Nevertheless, it is blessedly reassuring to read the memories of one of the former Neverland employees who is so appreciative of his time at the ranch and especially of having known Michael Jackson.  He’s certainly not the only one, but we’ve been subjected to so much tabloid rubbish over the years, one could be forgiven for being cautious at first.  But, I happily forgive errors like those mentioned above when the important message has been put across so emphatically, which is “I had only experienced and witnessed a pure heart in Michael.  There was nothing I knew about Michael that would ever harm his genuine reputation.”

There is a list of Michael’s philanthropic activities over the years at the end of the book, and a list of awards that Michael received for his humanitarian work.  It’s a nice touch in line with Ray’s feelings about his former “boss”.

Review by Kerry Hennigan
14 November 2017

“Behind the Gates of Neverland” ebook for Kindle is available from Amazon:

Photo at top by Harry Benson (1993) does not appear in the book, but is used as an illustration only for this review.  No infringement of copyright is intended in its use in this not-for-profit, educational exercise.




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One night in Hollywood – MJ Scream LA, 24 October 2017

To go, or not to go, that was the question I had to answer on receiving an email saying I’d scored a priority ticket to the Michael Jackson ‘Scream’ event in Hollywood on Tues 24 October, 2017.

While it may seem strange to many other fans that I hesitated for even a second, the fact was, my itinerary in the US was already mapped out for sightseeing and Michaeling, and deviating from those plans meant missing out on an expedition I had been eagerly anticipating.  There is no gain without sacrifice, it seems.

In the end it came down to friends – specifically Yoly in Vancouver, Queenie in Hong Kong and Marge in Toronto.  The former duo also had tickets and intended to make the trip to Hollywood for the event.  The latter had been to see Thriller 3D at the Toronto International Film Festival and urged me not to let the opportunity slip to (a) see it and (b) talk to the Michael Jackson Estate representatives who would be attending.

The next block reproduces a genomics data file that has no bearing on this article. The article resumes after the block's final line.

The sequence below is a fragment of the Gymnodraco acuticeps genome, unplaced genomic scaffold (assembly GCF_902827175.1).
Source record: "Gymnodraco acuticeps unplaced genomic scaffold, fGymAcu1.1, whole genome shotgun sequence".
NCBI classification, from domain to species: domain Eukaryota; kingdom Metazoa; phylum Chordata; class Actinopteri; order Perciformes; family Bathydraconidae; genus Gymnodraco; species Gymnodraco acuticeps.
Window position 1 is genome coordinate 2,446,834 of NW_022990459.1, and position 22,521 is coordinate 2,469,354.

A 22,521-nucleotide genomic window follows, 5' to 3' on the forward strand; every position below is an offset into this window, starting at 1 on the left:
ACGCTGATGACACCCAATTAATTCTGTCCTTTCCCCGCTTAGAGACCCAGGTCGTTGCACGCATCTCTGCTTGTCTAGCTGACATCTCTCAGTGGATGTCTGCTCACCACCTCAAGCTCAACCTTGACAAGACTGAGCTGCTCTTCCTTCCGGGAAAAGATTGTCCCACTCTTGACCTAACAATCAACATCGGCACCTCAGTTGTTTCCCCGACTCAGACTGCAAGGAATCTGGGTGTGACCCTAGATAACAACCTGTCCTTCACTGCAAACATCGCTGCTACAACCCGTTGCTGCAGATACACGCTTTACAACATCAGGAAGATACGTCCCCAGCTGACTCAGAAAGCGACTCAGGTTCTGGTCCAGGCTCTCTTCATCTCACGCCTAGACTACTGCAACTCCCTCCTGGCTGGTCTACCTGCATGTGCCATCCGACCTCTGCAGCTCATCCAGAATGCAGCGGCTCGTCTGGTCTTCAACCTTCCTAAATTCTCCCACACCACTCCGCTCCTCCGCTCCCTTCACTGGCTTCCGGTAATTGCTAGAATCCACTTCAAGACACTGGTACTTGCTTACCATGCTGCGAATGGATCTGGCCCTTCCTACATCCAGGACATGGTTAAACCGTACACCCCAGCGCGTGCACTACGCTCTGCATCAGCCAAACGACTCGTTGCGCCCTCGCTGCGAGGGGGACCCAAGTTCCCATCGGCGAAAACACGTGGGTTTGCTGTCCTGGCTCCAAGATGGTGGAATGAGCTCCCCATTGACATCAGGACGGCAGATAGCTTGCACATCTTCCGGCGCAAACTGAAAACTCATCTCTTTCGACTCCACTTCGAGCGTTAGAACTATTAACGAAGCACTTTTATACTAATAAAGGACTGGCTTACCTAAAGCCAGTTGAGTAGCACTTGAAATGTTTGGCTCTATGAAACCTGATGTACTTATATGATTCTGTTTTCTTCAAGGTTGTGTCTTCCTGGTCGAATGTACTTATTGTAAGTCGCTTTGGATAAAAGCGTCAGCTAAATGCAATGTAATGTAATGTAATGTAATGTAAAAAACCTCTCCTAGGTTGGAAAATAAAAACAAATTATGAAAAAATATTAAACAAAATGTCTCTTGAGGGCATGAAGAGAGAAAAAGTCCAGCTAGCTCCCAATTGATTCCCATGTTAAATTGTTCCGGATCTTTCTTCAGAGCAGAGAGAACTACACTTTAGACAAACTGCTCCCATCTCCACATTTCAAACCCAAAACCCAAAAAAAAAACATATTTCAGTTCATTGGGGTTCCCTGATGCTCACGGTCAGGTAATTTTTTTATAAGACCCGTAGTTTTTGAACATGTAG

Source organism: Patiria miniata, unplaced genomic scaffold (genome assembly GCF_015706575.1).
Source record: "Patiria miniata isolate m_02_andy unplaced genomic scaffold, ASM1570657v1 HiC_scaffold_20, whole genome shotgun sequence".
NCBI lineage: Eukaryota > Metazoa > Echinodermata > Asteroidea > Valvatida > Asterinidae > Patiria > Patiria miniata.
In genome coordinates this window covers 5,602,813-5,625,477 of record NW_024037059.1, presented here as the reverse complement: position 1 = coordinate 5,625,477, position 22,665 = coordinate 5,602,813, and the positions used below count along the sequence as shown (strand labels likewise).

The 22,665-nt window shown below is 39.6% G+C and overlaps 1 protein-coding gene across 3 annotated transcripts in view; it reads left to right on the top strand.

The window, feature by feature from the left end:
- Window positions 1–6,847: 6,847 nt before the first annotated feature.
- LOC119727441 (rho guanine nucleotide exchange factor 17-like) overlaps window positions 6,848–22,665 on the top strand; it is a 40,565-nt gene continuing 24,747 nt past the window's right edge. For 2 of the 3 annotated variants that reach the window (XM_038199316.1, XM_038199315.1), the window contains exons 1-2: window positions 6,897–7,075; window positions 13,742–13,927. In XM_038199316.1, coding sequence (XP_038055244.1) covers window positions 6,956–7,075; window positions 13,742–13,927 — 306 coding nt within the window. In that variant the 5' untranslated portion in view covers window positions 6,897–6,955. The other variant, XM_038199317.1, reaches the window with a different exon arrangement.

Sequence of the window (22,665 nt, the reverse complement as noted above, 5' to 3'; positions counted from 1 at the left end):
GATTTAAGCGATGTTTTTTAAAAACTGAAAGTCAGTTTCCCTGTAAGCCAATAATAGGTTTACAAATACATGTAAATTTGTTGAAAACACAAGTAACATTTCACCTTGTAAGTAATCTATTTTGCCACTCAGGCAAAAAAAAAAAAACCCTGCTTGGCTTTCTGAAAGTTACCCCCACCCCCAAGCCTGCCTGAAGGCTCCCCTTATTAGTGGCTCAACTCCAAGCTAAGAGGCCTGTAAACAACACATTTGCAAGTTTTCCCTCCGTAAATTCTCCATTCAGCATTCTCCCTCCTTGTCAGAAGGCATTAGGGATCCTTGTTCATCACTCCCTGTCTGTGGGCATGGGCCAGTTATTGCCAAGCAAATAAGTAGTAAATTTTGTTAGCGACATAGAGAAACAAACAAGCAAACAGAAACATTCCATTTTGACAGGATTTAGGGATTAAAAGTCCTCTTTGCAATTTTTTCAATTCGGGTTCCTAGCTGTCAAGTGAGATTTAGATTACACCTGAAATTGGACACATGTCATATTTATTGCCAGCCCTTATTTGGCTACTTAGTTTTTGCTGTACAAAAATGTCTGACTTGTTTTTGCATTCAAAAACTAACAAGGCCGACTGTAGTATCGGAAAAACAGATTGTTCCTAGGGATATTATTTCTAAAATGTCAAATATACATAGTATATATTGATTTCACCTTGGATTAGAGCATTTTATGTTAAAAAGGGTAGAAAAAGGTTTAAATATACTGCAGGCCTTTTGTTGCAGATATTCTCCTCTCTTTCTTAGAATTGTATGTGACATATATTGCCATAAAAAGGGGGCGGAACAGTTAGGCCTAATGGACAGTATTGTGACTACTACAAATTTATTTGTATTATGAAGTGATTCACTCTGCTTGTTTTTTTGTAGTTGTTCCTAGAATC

It meant cancelling hotel reservations and making new ones and bumping some planned excursions to some other year, God willing.

Thus the evening of 24 October found us lined up at the event meeting point in Hollywood, excited and happy to be mixing with fans similarly keen to make the most of the opportunity to enjoy and celebrate the genius of Michael Jackson.

The different factions in MJ fandom have made me wary of large fan gatherings.  Any event intended to celebrate him has the potential to erupt in heated discussion on contentious issues.  But at this official event, we were a noisy, harmonious crowd as we were directed down the block and across Hollywood Blvd to the illuminated forecourt of the Chinese Theaters complex.

The forecourt, with its many hand and footprints of industry luminaries impressed in concrete, was covered with red carpeting – with the exception of the two slabs representing Michael Jackson.  One was the slab in which Prince, Paris and “Blanket” had pressed their father’s crystal-encrusted glove and their own hand prints, and the soles of a pair of his signature loafers in a ceremony held 26 January 2012.  The other was the so-called ‘Broken Heart Stone’ that Michael had impressed himself back in the 80s for a Las Vegas project that didn’t eventuate.

These two adjacent blocks were framed, but not covered, by the red carpet, highlighting the fact that it was Michael Jackson, and only Michael Jackson, who was being celebrated tonight.

A light show projected artwork from the new Scream compilation album around the facade of the theatre in a swirl of movement.  The music pumped out and the voices of all of us waiting our turn on the red carpet (for a photo opportunity) rose in volume – and excitement.

Inside, free popcorn and soft drinks awaited us at the candy counter and then we were directed to our seats towards the front of the theatre where the ‘priority’ or ‘fan club’ (as the staff referred to us) attendees were grouped.  So, we had superb seats, and were surrounded by like-minded souls all waiting for the show to begin.

It took awhile to get everyone in and seated.  In the meantime, quiz questions and answers relevant to the Scream album were projected on the screen, along with animated imagery reflecting the album artwork.  This played in constant rotation, interrupted by screenings of a preview of the forthcoming animated TV special ‘Michael Jackson’s Halloween’ which was to debut on Friday night (27 Oct) on the CBS network in the US.  It looked like it was going to be tremendous fun, and guaranteed to appeal to young potential fans – and hopefully most of us older ones too!